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Siraj Syed


Siraj Syed is the India Correspondent for FilmFestivals.com and a member of FIPRESCI, the International Federation of Film Critics. He is a Film Festival Correspondent since 1976, Film-critic since 1969 and a Feature-writer since 1970. He is also an acting and dialogue coach. 

 

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Destiny, Review: Your vengeance, my luck

Destiny, Review: Your vengeance, my luck

You might think that a film about vengeance would be bloody and gruesome. Destiny, about a jilted girl’s vengeance against her imagined prospective husband, has only a few drops of blood, and they come from the lover’s bleeding forehead, not caused by anything thrown at him but a result of tripping at a pizzeria’s entrance. It is more of a romantic comedy than a revenge story. Destiny is a cute, neat film that has a twist at the end, with easy-flowing dialogue, smart-casual performances and technical competence.

Tanya has been dating Derek and confides about this fact to her best friend when she is about to go on her third date. They met through a matrimonial site and Tanya hopes to get married to him. Her friend is not so sure but very curious about the matter. Just then, there is a call from Derek, and he says he cannot make it to the date. He goes on to say that she is beautiful, smart and intelligent, but that he cannot picture her as a wife. Tanya tries to buy time, but Derek disconnects. Moreover, he blocks her on facebook and WhatsApp. This hurts Tanya. Her friend asks her to forget it, and blame it on luck. But Tanya is determined to teach him a lesson...in fact many lessons. It will now be Tanya’s vengeance against Derek’s luck.

Written, directed, edited and produced by Vikkramm Chandirramani, Destiny is his second venture, after Screwdriver, a satire on various bans in India. Vikkramm started an internet company, spent a couple of years learning the ropes of film-making, including directing and editing, by reading books, and watching videos and films. Alongside, he got formally trained as an actor at Roshan Taneja Acting School.

Destiny is a step above from Screwdriver (2016), showing that he is climbing up the learning curve. A tight script is essential in any kind of cinema, perhaps more so when you have only 13 min. 43 sec. to play with. That box is ticked. A couple of good touches would add great value to the screenplay, and the Russian id plus the forehead injury provide just that. And then a climactic volte face in the tale, which almost slips in unnoticed. His ability to handle actors is evident all through, and is all the more commendable, since three of his four performers are young women. The only place where he could have executed more convincingly is when Tanya puts on the Russian voice act. His match-cut on “I do” at the end is a tour de force.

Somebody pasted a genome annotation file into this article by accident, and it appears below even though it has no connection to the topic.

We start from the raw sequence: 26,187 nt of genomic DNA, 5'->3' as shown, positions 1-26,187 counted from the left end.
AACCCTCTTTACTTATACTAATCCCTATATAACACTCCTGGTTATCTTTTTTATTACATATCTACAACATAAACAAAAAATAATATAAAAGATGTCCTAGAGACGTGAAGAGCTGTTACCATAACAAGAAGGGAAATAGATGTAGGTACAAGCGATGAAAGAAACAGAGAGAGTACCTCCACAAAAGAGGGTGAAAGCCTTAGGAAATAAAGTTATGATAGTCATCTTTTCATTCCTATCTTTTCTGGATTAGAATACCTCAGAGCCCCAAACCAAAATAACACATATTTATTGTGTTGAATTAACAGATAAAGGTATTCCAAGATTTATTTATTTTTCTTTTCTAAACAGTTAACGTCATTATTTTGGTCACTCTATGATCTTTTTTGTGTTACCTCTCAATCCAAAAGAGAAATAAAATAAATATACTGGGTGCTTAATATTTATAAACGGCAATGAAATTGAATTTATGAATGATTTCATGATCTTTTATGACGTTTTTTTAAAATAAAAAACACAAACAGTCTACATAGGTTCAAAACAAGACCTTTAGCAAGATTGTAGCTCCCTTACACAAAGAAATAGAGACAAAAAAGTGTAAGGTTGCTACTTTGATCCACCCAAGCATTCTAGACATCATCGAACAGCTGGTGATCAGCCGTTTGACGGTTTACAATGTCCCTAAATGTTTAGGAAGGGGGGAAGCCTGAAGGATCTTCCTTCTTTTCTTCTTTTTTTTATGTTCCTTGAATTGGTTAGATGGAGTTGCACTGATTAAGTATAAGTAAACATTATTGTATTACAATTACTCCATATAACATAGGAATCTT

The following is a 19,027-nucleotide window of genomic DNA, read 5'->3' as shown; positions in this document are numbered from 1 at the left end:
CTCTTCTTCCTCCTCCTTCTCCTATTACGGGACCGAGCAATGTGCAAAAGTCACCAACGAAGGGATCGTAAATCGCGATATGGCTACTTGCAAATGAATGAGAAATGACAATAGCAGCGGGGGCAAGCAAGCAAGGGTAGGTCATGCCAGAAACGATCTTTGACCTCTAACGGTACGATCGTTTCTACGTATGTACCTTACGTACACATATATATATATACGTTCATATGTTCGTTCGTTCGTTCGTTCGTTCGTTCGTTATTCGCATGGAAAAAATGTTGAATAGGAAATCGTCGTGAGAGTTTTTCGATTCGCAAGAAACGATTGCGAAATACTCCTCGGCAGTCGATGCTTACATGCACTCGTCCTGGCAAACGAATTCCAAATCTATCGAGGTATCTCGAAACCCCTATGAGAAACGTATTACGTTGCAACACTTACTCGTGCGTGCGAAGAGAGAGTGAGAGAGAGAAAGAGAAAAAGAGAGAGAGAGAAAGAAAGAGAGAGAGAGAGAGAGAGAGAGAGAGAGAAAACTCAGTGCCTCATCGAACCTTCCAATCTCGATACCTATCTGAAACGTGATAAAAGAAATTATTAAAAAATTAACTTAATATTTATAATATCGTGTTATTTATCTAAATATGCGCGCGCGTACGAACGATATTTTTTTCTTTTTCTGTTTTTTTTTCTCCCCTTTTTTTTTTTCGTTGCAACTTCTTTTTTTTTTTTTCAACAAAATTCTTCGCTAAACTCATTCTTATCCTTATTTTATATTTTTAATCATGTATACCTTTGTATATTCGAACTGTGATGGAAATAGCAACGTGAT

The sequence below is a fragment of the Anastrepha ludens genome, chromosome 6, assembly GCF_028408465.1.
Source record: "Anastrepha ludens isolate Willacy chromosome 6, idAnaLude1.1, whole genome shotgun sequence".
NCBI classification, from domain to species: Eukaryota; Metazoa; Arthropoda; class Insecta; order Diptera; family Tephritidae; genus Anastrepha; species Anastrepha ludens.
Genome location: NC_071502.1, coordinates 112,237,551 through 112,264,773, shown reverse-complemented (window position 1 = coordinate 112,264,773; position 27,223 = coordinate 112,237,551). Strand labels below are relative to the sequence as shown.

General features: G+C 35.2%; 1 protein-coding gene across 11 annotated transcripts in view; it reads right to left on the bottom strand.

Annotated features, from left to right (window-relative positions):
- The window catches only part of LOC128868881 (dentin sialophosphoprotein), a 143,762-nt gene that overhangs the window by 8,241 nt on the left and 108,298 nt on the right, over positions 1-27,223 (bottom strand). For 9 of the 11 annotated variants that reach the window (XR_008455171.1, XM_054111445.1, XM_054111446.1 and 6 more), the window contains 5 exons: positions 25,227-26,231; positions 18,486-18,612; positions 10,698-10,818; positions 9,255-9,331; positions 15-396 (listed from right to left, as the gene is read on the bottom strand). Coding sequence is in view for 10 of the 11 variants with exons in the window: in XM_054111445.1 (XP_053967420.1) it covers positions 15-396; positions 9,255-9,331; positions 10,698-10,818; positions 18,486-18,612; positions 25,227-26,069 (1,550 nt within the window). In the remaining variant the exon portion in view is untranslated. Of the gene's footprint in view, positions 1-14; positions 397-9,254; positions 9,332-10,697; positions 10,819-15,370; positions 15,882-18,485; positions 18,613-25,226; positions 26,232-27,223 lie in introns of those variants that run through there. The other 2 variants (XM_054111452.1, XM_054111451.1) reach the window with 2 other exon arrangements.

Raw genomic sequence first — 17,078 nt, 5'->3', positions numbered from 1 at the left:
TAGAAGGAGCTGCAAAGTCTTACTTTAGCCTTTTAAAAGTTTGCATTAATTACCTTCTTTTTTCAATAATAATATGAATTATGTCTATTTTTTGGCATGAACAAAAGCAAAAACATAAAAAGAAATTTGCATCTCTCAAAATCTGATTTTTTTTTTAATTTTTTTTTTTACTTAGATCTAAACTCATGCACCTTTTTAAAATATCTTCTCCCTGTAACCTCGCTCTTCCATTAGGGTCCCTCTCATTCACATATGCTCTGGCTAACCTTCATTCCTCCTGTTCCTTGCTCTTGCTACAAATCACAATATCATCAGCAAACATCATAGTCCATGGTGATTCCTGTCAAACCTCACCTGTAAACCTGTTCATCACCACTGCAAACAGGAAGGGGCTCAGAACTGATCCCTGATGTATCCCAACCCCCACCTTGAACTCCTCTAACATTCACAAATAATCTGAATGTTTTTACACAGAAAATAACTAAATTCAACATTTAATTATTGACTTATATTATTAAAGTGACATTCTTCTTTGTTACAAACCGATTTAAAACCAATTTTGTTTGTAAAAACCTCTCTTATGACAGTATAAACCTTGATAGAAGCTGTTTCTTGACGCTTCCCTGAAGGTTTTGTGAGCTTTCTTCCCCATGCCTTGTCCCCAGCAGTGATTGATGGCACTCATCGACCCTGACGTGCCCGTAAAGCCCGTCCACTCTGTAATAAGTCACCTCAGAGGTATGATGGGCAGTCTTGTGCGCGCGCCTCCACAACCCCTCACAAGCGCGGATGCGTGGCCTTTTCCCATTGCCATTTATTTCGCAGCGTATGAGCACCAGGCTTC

Nikita Vijayvargia and Monika Panwar are readily acceptable as the two friends, typical early-twenties girls, lolling about in shorts and casuals. Their camaraderie is well delineated, with Nikita being both vulnerable and adventurous, as contrasted with her cautious and curious friend. Jagriti Singh has just one scene and is easy on the eye. Bhupendra Singh Jadawat is cast as the quintessential undecided lover, who is afraid of making a commitment. His diction must be appreciated. Kartik Katkar imparts some likable frames and colour grades as cinematographer and colour grader. Catch him in a fleeting cameo at the end. Sound design and recording by Shantanu Trivedi gives us very natural sounds.

Treated as a slice of life, Destiny is fresh and watchable. Realising the need for brevity, it shapes up around just two plot points, and should help take Chandirramani’s destiny as a film-maker to the next level.

Rating: *** ½

P.S.: Don’t miss the title of the novel Jagriti Singh is shown reading. It is Gul Sundri, a compilation of short stories authored by Vikkramm’s late father, Mohan Deep, who passed away not too long ago, shortly after sending me a review copy by courier. A journalist-playwright-author-feng shui consultant, Mohan would have been proud of his son’s achievement.

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About Siraj Syed

Syed Siraj
(Siraj Associates)

Siraj Syed is a film-critic since 1970 and a Former President of the Freelance Film Journalists' Combine of India.

He is the India Correspondent of FilmFestivals.com and a member of FIPRESCI, the international Federation of Film Critics, Munich, Germany

Siraj Syed has contributed over 1,015 articles on cinema, international film festivals, conventions, exhibitions, etc., most recently, at IFFI (Goa), MIFF (Mumbai), MFF/MAMI (Mumbai) and CommunicAsia (Singapore). He often edits film festival daily bulletins.

He is also an actor and a dubbing artiste. Further, he has been teaching media, acting and dubbing at over 30 institutes in India and Singapore, since 1984.


Bandra West, Mumbai

India



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